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  13. Sigh this is what happens when you obliterate local nameplates, Macy’s~

    Burlington Center is a pretty sad mall. I never saw many people in the Macy’s, they were all at the food court or JCP. The actual CENTER of the mall isn’t too dead but both wings are, and now even moreso.

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    Mela Reply:

    @AceJay,

    Do you mean the Burlington Center in NJ? If so, I’ve been there, and I didn’t even see anyone at the Penney’s. It’s so empty that it feels odd to leave the food court & the center of the mall. It’s really dead now, despite the best efforts to hold different “community” events w/the local news & all. It deserves a full profile, if PrangeWay or Caldor feel like braving NJ Turnpike tolls.

    (To be fair to Macy’s, I’m sure that Strawbridge’s would’ve bailed if they were still around by this point, too. Heck, I think Boscov’s already did, but I’m not sure.)

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    mallguy Reply:

    @AceJay, Here is the article about Burlington Center losing an anchor.

    About a couple of months ago, I stopped in Burlington Center on the way home from Philly, since I haven’t been there in 8 years, and I wanted to see what has become of it. It is very sad to see that state that it’s currently in. (at least they kept one of the fountains…) I wonder what will become of that store when it closes…really don’t think Burlington Center is longed for the world…unless they can convince a movie theater chain to build a large cinema in its spot.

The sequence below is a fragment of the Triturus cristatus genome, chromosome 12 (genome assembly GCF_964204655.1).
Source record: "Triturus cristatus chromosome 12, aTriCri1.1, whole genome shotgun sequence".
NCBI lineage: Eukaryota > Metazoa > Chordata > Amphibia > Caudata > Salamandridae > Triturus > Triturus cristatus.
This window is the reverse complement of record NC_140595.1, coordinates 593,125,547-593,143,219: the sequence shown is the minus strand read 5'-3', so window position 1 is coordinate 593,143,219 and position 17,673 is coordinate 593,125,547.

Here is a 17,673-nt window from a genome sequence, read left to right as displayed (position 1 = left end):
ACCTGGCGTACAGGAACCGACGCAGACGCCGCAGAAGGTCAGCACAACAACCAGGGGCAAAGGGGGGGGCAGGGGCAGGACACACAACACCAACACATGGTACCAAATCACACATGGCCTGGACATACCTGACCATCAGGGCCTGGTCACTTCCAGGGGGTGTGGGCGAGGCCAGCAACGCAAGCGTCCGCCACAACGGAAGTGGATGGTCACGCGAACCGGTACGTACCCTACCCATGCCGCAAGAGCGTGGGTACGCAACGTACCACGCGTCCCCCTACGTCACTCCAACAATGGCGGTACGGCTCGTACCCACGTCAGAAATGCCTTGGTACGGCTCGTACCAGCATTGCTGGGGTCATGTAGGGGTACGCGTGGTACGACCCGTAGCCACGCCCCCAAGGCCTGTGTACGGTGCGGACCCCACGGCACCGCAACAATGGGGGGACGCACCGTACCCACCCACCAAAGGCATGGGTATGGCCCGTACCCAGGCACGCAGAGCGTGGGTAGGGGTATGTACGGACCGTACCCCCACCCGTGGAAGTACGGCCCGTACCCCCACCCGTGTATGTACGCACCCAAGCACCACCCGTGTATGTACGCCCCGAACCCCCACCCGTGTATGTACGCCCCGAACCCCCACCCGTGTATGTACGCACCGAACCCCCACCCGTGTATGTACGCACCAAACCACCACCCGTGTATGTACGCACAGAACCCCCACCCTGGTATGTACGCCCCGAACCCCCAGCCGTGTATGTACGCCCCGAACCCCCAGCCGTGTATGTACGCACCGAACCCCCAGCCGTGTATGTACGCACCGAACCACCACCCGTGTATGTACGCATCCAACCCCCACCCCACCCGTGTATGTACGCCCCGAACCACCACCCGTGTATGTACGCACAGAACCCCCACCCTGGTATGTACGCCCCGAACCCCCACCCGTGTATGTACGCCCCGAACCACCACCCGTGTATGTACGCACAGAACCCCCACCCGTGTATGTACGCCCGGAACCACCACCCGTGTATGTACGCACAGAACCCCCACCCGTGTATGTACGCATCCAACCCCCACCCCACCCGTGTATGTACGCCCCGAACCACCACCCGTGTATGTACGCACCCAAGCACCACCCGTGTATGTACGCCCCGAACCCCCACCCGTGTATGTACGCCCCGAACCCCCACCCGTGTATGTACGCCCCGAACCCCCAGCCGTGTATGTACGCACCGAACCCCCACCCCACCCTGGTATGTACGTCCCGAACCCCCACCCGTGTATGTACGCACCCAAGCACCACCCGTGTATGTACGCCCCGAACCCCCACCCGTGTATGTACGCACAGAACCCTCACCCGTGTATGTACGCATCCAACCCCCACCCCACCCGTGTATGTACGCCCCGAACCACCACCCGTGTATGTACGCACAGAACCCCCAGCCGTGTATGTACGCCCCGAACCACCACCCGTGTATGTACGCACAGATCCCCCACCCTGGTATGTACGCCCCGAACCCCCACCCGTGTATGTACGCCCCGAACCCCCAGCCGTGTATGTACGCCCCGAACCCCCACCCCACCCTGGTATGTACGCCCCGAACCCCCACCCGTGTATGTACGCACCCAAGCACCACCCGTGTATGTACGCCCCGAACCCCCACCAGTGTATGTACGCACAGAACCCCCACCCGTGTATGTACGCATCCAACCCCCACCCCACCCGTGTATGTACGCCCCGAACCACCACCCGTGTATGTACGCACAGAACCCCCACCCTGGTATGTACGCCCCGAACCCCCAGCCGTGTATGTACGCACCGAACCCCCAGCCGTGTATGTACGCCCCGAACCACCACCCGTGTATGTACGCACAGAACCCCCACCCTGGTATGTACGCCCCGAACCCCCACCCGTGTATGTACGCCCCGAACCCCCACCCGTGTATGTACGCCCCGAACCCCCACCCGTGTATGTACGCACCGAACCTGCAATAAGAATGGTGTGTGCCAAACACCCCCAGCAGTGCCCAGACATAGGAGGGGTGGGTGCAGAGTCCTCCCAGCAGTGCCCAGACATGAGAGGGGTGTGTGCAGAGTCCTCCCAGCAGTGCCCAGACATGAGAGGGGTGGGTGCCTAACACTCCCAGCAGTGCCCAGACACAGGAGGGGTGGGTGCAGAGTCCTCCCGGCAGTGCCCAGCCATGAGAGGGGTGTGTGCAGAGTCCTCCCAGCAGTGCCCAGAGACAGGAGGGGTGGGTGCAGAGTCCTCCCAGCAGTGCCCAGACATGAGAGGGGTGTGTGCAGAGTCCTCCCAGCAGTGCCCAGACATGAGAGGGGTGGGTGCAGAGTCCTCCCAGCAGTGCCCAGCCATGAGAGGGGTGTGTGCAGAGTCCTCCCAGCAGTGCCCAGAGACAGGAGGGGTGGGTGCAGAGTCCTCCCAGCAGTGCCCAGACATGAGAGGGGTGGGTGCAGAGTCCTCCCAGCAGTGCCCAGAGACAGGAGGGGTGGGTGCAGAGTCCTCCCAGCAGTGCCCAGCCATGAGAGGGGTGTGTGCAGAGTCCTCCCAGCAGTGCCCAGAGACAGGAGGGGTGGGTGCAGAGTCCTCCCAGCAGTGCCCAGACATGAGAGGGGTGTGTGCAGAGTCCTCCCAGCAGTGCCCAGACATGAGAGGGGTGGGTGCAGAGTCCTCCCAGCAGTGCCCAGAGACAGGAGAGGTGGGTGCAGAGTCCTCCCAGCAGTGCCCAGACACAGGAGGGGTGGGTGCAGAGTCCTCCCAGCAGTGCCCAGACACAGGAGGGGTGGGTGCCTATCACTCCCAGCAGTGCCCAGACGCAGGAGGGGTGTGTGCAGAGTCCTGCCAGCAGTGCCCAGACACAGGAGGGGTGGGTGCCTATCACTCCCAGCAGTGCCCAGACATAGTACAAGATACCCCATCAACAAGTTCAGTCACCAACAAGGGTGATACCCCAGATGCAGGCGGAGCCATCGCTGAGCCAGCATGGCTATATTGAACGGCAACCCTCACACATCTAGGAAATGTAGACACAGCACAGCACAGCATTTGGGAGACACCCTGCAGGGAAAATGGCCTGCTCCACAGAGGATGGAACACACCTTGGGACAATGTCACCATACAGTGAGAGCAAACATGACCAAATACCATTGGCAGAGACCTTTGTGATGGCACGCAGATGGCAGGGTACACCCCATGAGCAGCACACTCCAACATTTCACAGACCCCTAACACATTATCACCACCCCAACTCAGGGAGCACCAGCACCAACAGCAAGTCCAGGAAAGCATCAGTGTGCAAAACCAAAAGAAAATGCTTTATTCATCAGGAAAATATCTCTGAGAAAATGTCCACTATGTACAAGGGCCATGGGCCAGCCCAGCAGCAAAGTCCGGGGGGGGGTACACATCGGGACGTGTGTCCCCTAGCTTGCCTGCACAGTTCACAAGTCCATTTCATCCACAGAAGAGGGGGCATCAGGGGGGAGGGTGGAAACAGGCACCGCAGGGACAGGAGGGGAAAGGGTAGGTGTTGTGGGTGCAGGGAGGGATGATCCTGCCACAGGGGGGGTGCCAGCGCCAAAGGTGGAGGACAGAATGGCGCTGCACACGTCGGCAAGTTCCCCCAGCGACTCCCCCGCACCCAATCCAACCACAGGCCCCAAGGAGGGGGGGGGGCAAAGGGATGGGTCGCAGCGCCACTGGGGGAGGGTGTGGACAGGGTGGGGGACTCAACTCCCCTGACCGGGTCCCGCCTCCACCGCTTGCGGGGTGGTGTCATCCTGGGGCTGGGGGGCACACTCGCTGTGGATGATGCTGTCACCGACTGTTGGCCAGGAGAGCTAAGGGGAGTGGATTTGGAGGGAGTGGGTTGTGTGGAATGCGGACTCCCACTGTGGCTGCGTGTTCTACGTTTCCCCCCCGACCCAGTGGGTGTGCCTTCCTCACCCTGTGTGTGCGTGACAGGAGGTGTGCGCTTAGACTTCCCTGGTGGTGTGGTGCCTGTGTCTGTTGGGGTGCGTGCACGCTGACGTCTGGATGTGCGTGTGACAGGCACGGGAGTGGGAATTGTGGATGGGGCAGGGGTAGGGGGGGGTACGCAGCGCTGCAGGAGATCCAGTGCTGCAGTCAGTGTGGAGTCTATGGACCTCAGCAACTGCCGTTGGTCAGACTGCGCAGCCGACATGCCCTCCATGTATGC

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  14. @Mela, BCM never had a Bosco’vs…you must be thinking of Neshaminy.
    @mallguy, except there’s already a large Regal theater across the street. I do love the fountain(s?) though. But honestly, BCM is dead now. A shame – the Macy’s building has some pretty neat design inside, even if the actual store looks terribly old.

    MAYBE the mall will attempt a Plymouth Meeting-esque revival (restaurants, entertainment, uniqueness (Whole Foods)) but I don’t see that happening unless a REAL REIT buys the mall.

    The retail market just isn’t there. Being between the Turnpike and 295, you’d think it’d have some impressive retail developments, but it really doesn’t. Oh well!

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    AceJay Reply:

    My bad, I meant Oxford Valley. It’s a shame they haven’t filled that yet.